The Jewel in the Crown – Paul Scott

(Arrow 2005, originally published in 1966)
Book 1 of the Raj Quartet

In this book Scott examines India under British rule in 1942, the period towards the end of the ‘Raj’, in a large (fictional) town called Mayapore. The narrative is told from several different points of view, some directly, and others as if the characters are reminiscing to someone about the events of twenty years previously. The event which is central to the novel is the rape of an English girl, Daphne Manners, by unknown Indian assailants in the Bibighar gardens of the town; an event which we find out is part of widespread unrest resulting from the arrest of several local Congress party members by the British rulers.

The books of the Raj Quartet were filmed for television back in the 1980s (when sweeping, expensive costume drama was still being made in the UK), with Susan Wooldridge as Daphne and Art Malik as Hari Kumar – though I imagine the books to have been considerably condensed for television, given the experience of reading this novel.

Though the plot, summarised neatly in a Wikipedia article, is simple enough, the way Scott tells it certainly isn’t. In short, orphaned Daphne Manners comes to India to live with her aunt, Lady Manners, in Rawalpindi. Lady Manners is one of those unusual Britons who have Indian friends and see Indians as equal to Britons; she suggests that Daphne visit Mayapore to stay with her old friend Lili Chatterjee. Hari Kumar has been educated at an exclusive public school, Chillingborough (coincidentally where Daphne’s brother was educated) and brought up as an Englishman though his father is Indian. However, before Hari can complete his schooling, his father dies bankrupt, and he must return to India. He is taken in by his aunt, Shalini, but finds himself in an unenviable position – neither Indian nor English. He and Daphne meet at a party at Lady Chatterjee’s, and they become friends and later, lovers. Ronald Merrick is superintendent of police in Mayapore – a “grammar-school boy” with a chip on his shoulder and racist views. His resentment of Hari (since Hari is both Indian and more exclusively educated than Merrick, as well as the fact that Daphne clearly prefers him to Merrick) leads to Hari’s arrest, torture and imprisonment after Daphne’s rape, and his own failure to investigate the attack properly.

Scott casts his net wide, giving us many narrative voices from both British and Indian people involved to greater or lesser extents in the tragedy (ranging from the colonel commanding the British forces in the town with his very traditional attitude towards Indians and his insistence on seeing the unrest as a problem to be tackled solely in a military way; to the lawyer Mr Srinivasan who recounts the story and gives details of the politics surrounding the events) as well as those told by an omniscient narrator but featuring the thoughts and actions of one main character. It’s very cleverly done, with each section having a distinctive voice: some are more affecting than others.

Scott also writes in great detail, making the reader very aware of the sights and sounds of the world he is describing – even to the way the tables are set in the Gymkhana Club – but which rather bogs down the plot in the first half of the book. It’s not to say that these details are in themselves boring or tedious – far from it – it’s just that it’s as well to bear in mind that Scott examines British India in its dying days through a very personal story, and it’s only in the last part of the book that the reader is acquainted with the full details of that story through Daphne’s journal. Despite this multiplicity of viewpoints, the characters are clearly drawn, and their motivations are understandable even when the characters themselves are not sympathetic (Ronald Merrick, for example).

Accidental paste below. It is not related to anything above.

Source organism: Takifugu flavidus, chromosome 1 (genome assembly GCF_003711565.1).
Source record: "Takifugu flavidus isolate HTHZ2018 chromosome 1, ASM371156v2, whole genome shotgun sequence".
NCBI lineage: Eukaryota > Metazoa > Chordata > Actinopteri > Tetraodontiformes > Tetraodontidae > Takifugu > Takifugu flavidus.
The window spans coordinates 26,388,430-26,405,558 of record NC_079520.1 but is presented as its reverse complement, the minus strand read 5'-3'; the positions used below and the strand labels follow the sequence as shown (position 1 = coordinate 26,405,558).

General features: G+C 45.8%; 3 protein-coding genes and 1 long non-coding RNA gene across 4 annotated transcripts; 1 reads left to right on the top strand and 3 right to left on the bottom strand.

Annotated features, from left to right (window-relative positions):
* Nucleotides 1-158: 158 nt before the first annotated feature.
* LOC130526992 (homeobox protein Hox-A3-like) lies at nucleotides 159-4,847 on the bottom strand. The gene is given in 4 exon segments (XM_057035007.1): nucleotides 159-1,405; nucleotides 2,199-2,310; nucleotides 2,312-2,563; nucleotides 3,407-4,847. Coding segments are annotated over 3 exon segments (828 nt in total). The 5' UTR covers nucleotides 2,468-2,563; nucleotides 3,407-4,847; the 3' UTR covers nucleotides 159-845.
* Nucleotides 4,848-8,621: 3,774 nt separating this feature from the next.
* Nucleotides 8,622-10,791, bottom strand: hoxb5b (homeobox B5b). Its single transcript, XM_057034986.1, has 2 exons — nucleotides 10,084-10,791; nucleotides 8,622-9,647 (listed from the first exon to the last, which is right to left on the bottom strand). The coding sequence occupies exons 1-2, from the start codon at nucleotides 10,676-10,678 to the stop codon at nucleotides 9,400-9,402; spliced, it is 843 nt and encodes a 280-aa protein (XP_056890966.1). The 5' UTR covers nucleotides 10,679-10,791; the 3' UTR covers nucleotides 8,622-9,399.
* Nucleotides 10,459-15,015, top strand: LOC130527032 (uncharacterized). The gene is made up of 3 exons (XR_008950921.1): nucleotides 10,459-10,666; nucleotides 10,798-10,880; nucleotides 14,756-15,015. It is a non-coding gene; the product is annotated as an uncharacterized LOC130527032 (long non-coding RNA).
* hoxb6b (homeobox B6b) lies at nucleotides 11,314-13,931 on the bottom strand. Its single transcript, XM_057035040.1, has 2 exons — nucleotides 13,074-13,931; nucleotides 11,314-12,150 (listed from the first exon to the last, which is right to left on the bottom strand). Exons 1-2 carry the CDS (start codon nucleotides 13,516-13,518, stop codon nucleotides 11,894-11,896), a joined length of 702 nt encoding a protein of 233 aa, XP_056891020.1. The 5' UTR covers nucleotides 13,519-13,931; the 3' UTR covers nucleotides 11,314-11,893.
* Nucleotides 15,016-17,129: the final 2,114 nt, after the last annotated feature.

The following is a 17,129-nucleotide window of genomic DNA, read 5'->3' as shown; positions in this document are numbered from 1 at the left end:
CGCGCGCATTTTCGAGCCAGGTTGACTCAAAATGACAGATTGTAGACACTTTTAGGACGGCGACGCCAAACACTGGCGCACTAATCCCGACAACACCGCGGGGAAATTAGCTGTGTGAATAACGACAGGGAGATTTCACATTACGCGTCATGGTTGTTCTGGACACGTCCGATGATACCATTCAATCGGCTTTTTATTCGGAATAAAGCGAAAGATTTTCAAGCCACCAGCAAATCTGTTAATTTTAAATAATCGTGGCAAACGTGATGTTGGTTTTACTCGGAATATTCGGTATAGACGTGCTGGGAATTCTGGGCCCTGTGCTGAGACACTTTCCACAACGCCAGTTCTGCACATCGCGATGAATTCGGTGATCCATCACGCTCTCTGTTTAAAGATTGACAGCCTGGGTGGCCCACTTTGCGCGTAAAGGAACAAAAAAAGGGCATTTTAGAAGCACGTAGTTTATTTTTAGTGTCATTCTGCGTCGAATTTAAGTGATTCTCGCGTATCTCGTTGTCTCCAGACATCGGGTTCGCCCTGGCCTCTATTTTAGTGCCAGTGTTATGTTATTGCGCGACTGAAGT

Daphne’s story is the most affecting, particularly through the poignancy of the ending, and it’s in her story that we actually learn what really happened. Though by that time, Scott has shown us how it came about, and how it sparked unrest, in narrative that is peripheral to Daphne’s ordeal.

I have the rest of the Raj Quartet books to read, which I gather continue the story, and also allude to it, namely The Day of the Scorpion, The Towers of Silence and A Division of the Spoils. I’m looking forward to these more than I was – this sounds like faint praise, which is not meant – I think perhaps The Jewel in the Crown is more to be admired than loved.

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This entry was posted in 2010 New Reads, Fiction, Historical fiction, Reviews and tagged , , , , , , , , , , . Bookmark the permalink.

4 Responses to The Jewel in the Crown – Paul Scott

  1. Jenny says:

    I have to be pretty focused to get through Scott’s writing, even though I think it’s lovely. I read The Jewel in the Crown during Hurricane Gustave when there was no power and we’d run out of snack food and it was a thousand degrees in my apartment and my car battery was dead and all the restaurants and shops were closed anyway. I had to focus on the book or perish of unhappiness. I loved how Scott circled around the events from all the different angles. Still, I haven’t gotten around to reading the others in the series yet.

    • Ela says:

      Yes, I think that’s definitely true – I was previously treating it as I do my usual reading, and because it didn’t “grab” me initially, there was a reluctance to continue. I should say that I found the effort rewarded.

  2. It’s good to be able to see a book is good without you yourself liking it–it’s a useful skill.

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